Amazon.com has shown off its latest delivery drone designs.
This time around the drone (picture above or here for readers on mobile devices) has two means of propulsion. One is a set of propellers on its sides that lifts the craft vertically. Once the drone reaches an altitude of “almost 400 feet”, a rear-mounted propeller joins the fun to deliver forward motion.
The drone seems to know roughly where to go, then homes in on a mat bearing Amazon's “a” glyph when it tried to land. Details of the mat haven't been provided. A figure for range is mentioned – the claim is up to “10 miles (16 km) or more” – but Amazon hasn't explained if that's a round-trip or one-way range.
Those questions are glossed over in the video below, which features Top Gear's Jeremy Clarkson. In case you've avoided clickbait for a year, Clarkson's now signed to Amazon to head a new show that will be just like Top Gear but also so unlike it the BBC couldn't possibly get even a single lawyer interested in writing a letter about it.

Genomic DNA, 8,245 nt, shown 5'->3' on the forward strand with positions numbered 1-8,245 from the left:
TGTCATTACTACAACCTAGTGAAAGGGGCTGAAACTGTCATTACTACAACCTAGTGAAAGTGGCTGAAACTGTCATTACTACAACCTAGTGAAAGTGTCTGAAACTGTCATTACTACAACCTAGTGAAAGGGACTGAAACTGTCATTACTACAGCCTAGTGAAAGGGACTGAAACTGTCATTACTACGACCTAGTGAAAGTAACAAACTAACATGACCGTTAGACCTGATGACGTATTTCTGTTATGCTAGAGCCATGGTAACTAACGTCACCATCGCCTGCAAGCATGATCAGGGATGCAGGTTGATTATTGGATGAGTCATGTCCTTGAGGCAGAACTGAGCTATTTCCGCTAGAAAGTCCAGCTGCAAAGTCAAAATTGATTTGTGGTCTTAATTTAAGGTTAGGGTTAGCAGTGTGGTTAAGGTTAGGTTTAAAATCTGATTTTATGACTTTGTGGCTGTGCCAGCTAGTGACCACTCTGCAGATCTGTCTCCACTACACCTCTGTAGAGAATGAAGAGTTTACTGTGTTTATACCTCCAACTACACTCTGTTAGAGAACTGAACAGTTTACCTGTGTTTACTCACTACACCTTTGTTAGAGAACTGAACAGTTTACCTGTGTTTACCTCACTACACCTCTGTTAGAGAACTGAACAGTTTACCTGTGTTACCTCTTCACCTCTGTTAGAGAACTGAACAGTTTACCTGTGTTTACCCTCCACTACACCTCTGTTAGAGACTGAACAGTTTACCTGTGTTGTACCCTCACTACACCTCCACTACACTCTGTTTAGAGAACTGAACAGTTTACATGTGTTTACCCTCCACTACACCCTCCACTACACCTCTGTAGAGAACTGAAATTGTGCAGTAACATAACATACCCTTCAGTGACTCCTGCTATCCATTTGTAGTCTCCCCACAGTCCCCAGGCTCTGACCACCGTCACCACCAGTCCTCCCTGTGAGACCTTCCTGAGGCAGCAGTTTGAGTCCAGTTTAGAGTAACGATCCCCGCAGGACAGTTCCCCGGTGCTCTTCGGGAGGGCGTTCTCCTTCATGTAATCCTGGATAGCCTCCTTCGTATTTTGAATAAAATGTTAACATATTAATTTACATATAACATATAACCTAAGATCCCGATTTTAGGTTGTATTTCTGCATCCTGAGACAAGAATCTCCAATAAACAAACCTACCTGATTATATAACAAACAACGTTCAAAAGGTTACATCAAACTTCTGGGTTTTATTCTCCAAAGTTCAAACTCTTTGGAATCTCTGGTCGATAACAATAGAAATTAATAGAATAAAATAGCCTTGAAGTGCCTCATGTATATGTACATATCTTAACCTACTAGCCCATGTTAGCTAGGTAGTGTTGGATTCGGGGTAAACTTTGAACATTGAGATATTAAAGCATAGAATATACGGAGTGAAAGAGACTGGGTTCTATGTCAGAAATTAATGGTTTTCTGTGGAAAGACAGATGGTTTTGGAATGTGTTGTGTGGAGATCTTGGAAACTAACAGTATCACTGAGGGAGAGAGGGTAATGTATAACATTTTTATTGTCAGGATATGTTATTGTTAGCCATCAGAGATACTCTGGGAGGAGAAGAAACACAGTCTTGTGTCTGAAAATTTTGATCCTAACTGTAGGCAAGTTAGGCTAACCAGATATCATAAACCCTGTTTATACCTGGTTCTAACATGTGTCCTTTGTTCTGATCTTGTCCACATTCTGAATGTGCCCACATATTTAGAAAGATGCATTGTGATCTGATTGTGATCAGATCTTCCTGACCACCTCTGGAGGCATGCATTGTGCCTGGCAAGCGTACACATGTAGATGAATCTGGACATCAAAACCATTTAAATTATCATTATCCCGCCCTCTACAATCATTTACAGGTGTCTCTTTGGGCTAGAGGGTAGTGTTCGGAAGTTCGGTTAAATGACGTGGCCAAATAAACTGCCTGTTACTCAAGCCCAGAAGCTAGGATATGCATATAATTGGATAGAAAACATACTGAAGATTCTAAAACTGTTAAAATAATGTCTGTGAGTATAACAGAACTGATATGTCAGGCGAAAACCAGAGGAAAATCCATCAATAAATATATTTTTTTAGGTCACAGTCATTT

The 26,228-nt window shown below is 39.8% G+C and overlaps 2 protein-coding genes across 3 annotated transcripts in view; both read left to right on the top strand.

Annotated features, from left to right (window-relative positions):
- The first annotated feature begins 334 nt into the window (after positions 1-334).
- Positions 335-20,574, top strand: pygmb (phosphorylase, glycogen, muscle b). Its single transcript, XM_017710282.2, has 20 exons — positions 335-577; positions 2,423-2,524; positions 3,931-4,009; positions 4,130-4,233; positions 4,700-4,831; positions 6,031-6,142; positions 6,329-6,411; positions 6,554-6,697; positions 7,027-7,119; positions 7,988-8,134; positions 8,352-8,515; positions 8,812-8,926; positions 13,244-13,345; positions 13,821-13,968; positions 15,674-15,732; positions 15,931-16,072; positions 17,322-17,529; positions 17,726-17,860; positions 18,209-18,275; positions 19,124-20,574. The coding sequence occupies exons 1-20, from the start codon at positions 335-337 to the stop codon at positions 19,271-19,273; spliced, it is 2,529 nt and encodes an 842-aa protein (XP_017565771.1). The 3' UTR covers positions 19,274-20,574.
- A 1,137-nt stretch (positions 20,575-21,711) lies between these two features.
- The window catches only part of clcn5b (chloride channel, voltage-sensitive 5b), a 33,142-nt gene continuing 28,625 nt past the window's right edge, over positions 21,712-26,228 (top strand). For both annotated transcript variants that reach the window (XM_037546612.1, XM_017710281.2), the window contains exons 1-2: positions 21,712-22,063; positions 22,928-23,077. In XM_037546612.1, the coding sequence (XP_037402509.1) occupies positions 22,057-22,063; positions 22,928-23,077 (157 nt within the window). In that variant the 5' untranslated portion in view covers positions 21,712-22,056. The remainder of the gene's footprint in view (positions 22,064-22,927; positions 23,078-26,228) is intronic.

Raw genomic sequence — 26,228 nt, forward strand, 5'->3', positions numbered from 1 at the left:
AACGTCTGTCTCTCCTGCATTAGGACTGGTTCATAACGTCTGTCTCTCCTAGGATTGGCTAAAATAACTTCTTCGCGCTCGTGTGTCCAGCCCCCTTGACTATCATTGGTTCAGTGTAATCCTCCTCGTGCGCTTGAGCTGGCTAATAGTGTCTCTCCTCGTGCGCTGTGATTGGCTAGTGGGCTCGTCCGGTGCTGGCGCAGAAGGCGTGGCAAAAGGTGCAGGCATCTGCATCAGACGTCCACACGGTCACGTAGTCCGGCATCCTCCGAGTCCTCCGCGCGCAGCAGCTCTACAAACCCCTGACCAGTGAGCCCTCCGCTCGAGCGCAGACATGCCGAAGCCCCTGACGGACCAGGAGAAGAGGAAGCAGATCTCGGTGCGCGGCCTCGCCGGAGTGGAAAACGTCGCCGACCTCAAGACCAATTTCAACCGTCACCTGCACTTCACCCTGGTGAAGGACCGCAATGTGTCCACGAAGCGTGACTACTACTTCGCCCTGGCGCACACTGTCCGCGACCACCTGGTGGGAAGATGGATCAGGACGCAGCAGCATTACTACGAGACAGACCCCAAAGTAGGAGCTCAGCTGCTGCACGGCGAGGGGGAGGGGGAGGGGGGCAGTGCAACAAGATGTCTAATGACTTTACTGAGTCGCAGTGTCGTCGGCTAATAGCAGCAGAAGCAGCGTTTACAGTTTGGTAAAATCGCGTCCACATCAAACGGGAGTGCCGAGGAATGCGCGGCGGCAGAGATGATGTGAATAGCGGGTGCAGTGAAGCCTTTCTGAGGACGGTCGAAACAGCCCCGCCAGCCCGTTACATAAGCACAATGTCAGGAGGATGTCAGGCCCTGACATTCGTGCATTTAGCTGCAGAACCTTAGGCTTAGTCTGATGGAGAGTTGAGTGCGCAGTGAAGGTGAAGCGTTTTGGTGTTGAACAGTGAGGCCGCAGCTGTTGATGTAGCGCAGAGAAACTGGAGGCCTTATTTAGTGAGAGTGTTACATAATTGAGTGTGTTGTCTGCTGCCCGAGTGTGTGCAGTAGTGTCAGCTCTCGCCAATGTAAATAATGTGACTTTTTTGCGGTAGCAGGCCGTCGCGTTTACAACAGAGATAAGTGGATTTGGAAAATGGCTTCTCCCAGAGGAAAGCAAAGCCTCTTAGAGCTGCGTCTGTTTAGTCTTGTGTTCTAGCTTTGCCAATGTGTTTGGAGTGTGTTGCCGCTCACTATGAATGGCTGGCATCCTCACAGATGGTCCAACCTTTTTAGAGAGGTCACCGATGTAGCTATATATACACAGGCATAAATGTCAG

Amazon does say it will start using delivery drones “when and where we have the regulatory support needed to safely realize our vision.” That “when and where” seems just over the horizon as Amazon adds that it hopes “one day … to deliver packages to customers around the world in 30 minutes or less.”
It's worth considering that 30 minute delivery claim, because the video depicts an item with only moderate turnover – child-sized football boots – being found in a warehouse and duly dispatched to meet a mid-season crisis.
If Amazon is going to achieve 30-minute delivery for items of that ilk, it will need a lot of rather large warehouses in many, many places, just to keep stuff within 16 km of everyone.
The video also shows the drone requires lots of open space in which to land. Which will be problematic in parts of cities dominated by apartments/flats.
All of which leaves lots of questions to be answered. Or you could just luxuriate in a few minutes of new Clarkson. ®